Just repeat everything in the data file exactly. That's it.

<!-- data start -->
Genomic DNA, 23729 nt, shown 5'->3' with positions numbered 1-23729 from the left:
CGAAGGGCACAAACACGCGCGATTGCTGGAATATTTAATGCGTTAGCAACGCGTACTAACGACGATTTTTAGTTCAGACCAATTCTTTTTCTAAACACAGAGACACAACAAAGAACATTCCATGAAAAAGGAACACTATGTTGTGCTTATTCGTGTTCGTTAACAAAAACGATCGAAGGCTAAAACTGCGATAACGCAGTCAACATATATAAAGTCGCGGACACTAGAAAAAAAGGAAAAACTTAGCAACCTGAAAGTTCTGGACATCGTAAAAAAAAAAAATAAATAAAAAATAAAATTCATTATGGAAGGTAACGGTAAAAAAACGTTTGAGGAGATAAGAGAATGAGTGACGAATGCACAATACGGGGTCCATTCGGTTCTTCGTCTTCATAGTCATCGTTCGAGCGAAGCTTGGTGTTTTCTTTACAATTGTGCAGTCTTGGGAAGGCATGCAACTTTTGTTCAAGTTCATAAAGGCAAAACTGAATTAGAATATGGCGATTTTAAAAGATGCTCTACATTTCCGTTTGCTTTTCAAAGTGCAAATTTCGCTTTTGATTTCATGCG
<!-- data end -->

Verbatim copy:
Genomic DNA, 23729 nt, shown 5'->3' with positions numbered 1-23729 from the left:
CGAAGGGCACAAACACGCGCGATTGCTGGAATATTTAATGCGTTAGCAACGCGTACTAACGACGATTTTTAGTTCAGACCAATTCTTTTTCTAAACACAGAGACACAACAAAGAACATTCCATGAAAAAGGAACACTATGTTGTGCTTATTCGTGTTCGTTAACAAAAACGATCGAAGGCTAAAACTGCGATAACGCAGTCAACATATATAAAGTCGCGGACACTAGAAAAAAAGGAAAAACTTAGCAACCTGAAAGTTCTGGACATCGTAAAAAAAAAAAATAAATAAAAAATAAAATTCATTATGGAAGGTAACGGTAAAAAAACGTTTGAGGAGATAAGAGAATGAGTGACGAATGCACAATACGGGGTCCATTCGGTTCTTCGTCTTCATAGTCATCGTTCGAGCGAAGCTTGGTGTTTTCTTTACAATTGTGCAGTCTTGGGAAGGCATGCAACTTTTGTTCAAGTTCATAAAGGCAAAACTGAATTAGAATATGGCGATTTTAAAAGATGCTCTACATTTCCGTTTGCTTTTCAAAGTGCAAATTTCGCTTTTGATTTCATGCG